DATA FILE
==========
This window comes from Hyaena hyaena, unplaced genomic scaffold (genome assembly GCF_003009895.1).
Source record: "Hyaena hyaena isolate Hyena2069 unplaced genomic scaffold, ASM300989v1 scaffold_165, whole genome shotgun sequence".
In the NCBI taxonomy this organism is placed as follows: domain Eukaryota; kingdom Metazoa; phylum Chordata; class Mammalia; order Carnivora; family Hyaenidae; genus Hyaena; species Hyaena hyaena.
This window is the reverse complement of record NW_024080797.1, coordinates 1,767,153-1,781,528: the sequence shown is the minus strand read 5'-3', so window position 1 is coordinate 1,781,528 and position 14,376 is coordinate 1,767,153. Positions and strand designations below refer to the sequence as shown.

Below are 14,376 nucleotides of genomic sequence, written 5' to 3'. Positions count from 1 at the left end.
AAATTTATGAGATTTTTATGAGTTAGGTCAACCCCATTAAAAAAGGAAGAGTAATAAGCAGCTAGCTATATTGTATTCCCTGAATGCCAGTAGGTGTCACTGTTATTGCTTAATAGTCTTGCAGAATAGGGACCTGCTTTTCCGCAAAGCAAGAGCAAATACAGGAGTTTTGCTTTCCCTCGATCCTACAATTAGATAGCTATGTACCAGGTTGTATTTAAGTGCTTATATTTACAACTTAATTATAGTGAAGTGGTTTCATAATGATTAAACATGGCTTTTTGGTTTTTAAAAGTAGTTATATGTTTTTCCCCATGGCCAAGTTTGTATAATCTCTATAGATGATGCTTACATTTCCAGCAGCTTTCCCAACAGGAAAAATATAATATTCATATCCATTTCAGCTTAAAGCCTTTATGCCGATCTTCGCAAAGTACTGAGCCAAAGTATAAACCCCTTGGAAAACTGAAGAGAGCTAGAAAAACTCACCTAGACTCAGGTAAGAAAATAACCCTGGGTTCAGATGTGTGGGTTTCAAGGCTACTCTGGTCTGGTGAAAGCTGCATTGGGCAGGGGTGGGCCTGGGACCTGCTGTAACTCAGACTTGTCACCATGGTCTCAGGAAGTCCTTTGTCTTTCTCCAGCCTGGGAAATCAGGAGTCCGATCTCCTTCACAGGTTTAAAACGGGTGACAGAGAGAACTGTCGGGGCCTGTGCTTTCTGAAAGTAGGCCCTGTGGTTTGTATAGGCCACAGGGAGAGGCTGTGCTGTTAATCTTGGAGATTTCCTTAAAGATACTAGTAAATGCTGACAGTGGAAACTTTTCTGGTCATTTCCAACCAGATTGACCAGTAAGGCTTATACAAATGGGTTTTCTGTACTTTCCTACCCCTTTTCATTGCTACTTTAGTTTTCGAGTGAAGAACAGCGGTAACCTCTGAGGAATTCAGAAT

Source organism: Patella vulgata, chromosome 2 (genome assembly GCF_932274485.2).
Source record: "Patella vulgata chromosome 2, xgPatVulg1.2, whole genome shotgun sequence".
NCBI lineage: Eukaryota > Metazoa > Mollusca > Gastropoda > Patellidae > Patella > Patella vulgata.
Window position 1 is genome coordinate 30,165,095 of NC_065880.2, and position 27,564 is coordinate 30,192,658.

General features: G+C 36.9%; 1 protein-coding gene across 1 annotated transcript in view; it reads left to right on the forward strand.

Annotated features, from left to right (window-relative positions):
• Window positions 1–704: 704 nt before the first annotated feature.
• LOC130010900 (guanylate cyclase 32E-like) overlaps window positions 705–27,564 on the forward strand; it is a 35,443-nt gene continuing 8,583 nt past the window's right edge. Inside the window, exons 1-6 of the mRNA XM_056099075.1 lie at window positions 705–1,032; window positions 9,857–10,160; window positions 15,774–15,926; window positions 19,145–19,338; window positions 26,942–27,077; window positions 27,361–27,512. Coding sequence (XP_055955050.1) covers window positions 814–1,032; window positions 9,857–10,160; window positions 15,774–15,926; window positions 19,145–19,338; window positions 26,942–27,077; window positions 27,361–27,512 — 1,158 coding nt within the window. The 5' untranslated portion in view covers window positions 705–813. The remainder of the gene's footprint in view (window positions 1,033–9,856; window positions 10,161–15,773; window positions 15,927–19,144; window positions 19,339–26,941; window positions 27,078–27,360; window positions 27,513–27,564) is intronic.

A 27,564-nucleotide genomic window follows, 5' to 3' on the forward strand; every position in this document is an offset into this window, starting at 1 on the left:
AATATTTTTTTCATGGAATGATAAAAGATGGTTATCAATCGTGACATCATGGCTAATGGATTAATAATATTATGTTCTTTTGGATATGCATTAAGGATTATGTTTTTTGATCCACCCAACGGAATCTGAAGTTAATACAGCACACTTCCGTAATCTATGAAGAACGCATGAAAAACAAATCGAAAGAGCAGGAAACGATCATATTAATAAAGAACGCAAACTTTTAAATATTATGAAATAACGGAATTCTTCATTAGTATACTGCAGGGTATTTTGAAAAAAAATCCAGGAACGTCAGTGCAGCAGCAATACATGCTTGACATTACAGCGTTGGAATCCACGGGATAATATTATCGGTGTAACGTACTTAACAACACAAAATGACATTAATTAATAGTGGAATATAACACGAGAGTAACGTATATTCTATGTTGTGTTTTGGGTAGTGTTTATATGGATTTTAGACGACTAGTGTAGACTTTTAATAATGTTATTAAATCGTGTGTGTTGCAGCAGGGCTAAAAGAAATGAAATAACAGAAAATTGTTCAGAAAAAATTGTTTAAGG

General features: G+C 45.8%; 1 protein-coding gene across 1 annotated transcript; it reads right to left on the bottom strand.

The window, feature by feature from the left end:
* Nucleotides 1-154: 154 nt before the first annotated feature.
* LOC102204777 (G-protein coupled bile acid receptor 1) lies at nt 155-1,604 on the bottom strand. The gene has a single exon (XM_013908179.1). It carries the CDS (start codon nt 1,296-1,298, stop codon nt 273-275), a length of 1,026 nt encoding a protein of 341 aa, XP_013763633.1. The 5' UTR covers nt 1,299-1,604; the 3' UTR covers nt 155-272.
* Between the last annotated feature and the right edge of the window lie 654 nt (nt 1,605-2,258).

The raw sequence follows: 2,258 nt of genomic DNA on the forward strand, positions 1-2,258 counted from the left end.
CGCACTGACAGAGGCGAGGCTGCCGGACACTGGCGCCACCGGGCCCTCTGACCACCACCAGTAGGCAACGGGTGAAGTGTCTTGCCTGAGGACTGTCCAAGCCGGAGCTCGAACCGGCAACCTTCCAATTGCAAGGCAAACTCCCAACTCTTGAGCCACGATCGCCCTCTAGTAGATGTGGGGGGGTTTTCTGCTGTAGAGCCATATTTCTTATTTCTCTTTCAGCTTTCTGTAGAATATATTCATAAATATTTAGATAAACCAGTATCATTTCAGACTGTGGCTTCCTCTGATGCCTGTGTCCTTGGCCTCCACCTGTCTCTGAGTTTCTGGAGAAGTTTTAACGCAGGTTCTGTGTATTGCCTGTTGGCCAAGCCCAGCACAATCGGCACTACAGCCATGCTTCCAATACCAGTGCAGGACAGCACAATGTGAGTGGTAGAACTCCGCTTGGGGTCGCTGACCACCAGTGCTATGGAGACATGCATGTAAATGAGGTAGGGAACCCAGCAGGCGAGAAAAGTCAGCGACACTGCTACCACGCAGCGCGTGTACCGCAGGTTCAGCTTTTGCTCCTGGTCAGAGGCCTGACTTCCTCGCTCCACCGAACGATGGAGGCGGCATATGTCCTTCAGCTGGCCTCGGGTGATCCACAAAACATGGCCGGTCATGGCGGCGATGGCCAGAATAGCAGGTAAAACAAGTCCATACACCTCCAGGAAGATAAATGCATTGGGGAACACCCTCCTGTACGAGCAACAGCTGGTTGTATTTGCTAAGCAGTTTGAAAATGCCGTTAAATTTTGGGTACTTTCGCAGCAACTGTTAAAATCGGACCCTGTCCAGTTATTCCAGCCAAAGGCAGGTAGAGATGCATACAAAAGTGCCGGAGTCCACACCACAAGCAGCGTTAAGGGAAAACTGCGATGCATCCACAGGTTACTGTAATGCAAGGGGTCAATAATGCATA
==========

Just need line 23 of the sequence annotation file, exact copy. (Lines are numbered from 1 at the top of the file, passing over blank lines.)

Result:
CGCACTGACAGAGGCGAGGCTGCCGGACACTGGCGCCACCGGGCCCTCTGACCACCACCAGTAGGCAACGGGTGAAGTGTCTTGCCTGAGGACTGTCCAAGCCGGAGCTCGAACCGGCAACCTTCCAATTGCAAGGCAAACTCCCAACTCTTGAGCCACGATCGCCCTCTAGTAGATGTGGGGGGGTTTTCTGCTGTAGAGCCATATTTCTTATTTCTCTTTCAGCTTTCTGTAGAATATATTCATAAATATTTAGATAAACCAGTATCATTTCAGACTGTGGCTTCCTCTGATGCCTGTGTCCTTGGCCTCCACCTGTCTCTGAGTTTCTGGAGAAGTTTTAACGCAGGTTCTGTGTATTGCCTGTTGGCCAAGCCCAGCACAATCGGCACTACAGCCATGCTTCCAATACCAGTGCAGGACAGCACAATGTGAGTGGTAGAACTCCGCTTGGGGTCGCTGACCACCAGTGCTATGGAGACATGCATGTAAATGAGGTAGGGAACCCAGCAGGCGAGAAAAGTCAGCGACACTGCTACCACGCAGCGCGTGTACCGCAGGTTCAGCTTTTGCTCCTGGTCAGAGGCCTGACTTCCTCGCTCCACCGAACGATGGAGGCGGCATATGTCCTTCAGCTGGCCTCGGGTGATCCACAAAACATGGCCGGTCATGGCGGCGATGGCCAGAATAGCAGGTAAAACAAGTCCATACACCTCCAGGAAGATAAATGCATTGGGGAACACCCTCCTGTACGAGCAACAGCTGGTTGTATTTGCTAAGCAGTTTGAAAATGCCGTTAAATTTTGGGTACTTTCGCAGCAACTGTTAAAATCGGACCCTGTCCAGTTATTCCAGCCAAAGGCAGGTAGAGATGCATACAAAAGTGCCGGAGTCCACACCACAAGCAGCGTTAAGGGAAAACTGCGATGCATCCACAGGTTACTGTAATGCAAGGGGTCAATAATGCATA